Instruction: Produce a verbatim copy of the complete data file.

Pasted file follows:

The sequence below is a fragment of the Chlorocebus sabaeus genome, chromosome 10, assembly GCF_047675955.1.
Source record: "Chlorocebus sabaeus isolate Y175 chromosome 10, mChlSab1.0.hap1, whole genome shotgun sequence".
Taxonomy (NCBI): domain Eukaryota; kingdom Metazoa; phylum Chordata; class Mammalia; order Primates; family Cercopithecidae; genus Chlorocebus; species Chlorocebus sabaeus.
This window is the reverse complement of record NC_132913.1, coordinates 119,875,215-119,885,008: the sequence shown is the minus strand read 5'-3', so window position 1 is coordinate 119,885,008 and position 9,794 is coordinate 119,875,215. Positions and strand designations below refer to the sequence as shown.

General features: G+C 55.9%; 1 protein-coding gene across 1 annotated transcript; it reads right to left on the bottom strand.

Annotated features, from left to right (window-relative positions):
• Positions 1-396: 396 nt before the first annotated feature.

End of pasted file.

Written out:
The sequence below is a fragment of the Chlorocebus sabaeus genome, chromosome 10, assembly GCF_047675955.1.
Source record: "Chlorocebus sabaeus isolate Y175 chromosome 10, mChlSab1.0.hap1, whole genome shotgun sequence".
Taxonomy (NCBI): domain Eukaryota; kingdom Metazoa; phylum Chordata; class Mammalia; order Primates; family Cercopithecidae; genus Chlorocebus; species Chlorocebus sabaeus.
This window is the reverse complement of record NC_132913.1, coordinates 119,875,215-119,885,008: the sequence shown is the minus strand read 5'-3', so window position 1 is coordinate 119,885,008 and position 9,794 is coordinate 119,875,215. Positions and strand designations below refer to the sequence as shown.

General features: G+C 55.9%; 1 protein-coding gene across 1 annotated transcript; it reads right to left on the bottom strand.

Annotated features, from left to right (window-relative positions):
• Positions 1-396: 396 nt before the first annotated feature.